Alnylam Pharmaceuticals, Inc. has reported on the death of a hemophilia A patient who had been participating in a Phase 2 open label extension study for the company’s investigational therapy fitusiran which is being developed for patients with hemophilia A and B, both with or without inhibitors.
Fitusiran is a subcutaneous therapy (administered under the skin) that employs small interfering RNA (siRNA) technology to target antithrombin (AT), a liver-generated clotting protein that plays a key role in the regulation of blood clots. siRNA molecules are segments of RNA (ribonucleic acid) that block or “silence” the activity of certain genes through RNA interference, a natural biological process common in plants and mammals. Fitusiran works by silencing the gene responsible for AT, which inhibits the protein’s anticoagulant function. This then compensates for the imbalance caused by deficiencies in other clotting proteins, such as factor VIII (hemophilia A) or factor IX (hemophilia B).
According to the September 7, 2017 press release, Alnylam has halted dosing in all ongoing fitusiran studies in order to conduct a thorough review of the case. In the meantime, the company has provided some background. While initial findings suggested that the patient had died from subarachnoid hemorrhage, further analysis of CT scans confirmed that the triggering event was actually a cerebral venous sinus thrombosis (CVST). A CVST is a blood clot that develops in the venous sinuses of the brain, which prevents blood from draining out. This blood subsequently leaks into the brain tissues, resulting in a hemorrhage. Such an event, albeit rare, is very serious and can result in a stroke.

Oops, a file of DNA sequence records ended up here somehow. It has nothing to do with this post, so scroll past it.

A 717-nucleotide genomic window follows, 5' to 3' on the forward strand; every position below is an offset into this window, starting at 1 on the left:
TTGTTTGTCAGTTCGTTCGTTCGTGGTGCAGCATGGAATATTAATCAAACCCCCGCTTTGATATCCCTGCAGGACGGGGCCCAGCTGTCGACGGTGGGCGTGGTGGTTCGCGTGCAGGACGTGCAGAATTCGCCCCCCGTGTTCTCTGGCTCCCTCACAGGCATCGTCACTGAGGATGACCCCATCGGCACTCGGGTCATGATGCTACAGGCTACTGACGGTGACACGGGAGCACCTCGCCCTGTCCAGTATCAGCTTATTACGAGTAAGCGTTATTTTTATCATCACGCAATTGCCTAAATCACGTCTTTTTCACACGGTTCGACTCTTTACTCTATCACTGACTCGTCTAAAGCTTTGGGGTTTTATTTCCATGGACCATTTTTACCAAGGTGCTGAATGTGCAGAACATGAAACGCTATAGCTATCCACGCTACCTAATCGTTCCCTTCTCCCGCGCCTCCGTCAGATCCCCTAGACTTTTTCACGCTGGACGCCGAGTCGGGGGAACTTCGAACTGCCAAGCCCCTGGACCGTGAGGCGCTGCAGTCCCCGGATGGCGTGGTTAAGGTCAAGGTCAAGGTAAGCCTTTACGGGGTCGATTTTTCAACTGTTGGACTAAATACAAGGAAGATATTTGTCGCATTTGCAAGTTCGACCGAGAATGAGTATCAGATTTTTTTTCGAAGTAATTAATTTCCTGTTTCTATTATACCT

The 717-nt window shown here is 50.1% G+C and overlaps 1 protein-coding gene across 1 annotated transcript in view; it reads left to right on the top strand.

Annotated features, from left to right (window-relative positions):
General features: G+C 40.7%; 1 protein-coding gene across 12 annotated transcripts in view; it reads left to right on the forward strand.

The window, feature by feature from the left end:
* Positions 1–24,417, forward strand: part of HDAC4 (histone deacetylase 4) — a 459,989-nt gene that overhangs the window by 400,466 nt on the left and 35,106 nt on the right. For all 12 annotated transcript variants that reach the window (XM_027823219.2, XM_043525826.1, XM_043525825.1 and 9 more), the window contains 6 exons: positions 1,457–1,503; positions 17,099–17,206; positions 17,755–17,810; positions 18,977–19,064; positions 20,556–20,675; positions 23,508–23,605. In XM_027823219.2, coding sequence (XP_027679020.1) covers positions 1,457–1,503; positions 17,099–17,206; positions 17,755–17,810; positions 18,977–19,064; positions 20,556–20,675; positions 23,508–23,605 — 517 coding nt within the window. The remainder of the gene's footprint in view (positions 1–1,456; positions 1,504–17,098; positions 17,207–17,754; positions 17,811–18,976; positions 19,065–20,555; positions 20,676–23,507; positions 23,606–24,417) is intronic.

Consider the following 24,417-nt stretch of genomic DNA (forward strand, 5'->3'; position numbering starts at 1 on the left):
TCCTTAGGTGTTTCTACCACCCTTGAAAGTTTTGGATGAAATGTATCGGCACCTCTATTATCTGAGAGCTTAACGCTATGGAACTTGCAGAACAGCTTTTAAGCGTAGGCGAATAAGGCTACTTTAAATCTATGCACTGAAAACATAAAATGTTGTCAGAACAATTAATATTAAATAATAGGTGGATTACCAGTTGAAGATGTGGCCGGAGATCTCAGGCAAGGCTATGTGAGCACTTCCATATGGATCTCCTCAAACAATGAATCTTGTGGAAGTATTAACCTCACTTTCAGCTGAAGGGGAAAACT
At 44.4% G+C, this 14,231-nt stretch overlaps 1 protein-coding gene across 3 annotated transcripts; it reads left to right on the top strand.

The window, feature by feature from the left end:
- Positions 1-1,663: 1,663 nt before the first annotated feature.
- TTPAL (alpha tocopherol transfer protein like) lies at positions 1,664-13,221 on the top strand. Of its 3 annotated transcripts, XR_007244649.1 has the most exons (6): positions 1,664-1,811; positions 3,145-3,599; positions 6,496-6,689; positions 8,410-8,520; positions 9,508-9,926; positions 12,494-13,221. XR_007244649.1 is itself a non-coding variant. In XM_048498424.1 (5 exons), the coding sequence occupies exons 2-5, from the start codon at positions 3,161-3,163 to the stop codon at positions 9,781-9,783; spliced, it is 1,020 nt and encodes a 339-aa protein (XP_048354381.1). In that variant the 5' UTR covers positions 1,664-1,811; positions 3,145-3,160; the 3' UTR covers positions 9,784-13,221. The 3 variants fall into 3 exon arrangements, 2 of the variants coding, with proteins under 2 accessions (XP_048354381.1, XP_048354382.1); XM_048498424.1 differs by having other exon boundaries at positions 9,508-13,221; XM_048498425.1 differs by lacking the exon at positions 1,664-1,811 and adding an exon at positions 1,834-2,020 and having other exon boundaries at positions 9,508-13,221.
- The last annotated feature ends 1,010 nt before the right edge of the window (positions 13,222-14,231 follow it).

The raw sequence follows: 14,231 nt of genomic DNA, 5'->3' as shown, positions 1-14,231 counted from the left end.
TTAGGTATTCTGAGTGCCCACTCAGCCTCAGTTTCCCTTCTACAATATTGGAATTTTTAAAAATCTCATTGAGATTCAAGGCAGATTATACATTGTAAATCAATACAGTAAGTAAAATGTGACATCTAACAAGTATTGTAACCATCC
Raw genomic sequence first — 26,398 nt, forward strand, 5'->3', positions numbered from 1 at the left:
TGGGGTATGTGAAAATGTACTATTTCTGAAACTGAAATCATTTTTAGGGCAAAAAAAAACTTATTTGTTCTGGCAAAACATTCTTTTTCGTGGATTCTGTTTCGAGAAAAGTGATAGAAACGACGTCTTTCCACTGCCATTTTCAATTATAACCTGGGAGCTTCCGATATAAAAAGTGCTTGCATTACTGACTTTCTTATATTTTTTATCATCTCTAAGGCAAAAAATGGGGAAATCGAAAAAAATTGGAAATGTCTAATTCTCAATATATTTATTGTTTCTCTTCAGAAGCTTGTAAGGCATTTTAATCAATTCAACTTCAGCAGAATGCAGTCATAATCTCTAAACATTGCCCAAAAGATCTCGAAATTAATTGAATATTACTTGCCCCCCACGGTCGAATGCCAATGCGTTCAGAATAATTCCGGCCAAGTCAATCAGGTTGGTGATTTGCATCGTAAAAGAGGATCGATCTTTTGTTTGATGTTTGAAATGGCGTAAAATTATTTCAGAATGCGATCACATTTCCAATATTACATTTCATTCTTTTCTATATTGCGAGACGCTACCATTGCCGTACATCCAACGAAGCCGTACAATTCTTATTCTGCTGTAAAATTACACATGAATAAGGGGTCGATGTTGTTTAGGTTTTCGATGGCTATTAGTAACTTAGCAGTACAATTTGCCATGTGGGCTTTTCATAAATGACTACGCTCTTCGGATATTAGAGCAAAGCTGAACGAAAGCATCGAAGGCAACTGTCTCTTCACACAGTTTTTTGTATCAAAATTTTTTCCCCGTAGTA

“We are deeply saddened to learn of this patient’s death, and we extend our sympathies to his family,” said Akshay Vaishnaw, MD, PhD, Executive Vice President of R&D at Alnylam. “We believe that fitusiran holds great promise as a potential treatment option for patients with hemophilia, and we remain fully committed to its ongoing development. Following further investigation of this safety finding, implementation of a risk mitigation strategy, and alignment with global regulatory authorities, we expect to resume fitusiran dosing in our clinical studies as soon as possible, potentially as early as late 2017, with a goal of advancing this innovative investigational medicine to hemophilia patients in need.”
It is not yet known if this event is directly related to the patient’s treatment with fitusiran. The National Hemophilia Foundation will continue to monitor this case and will provide updates as they become available.
Source: Alnylam press release dated September 7, 2017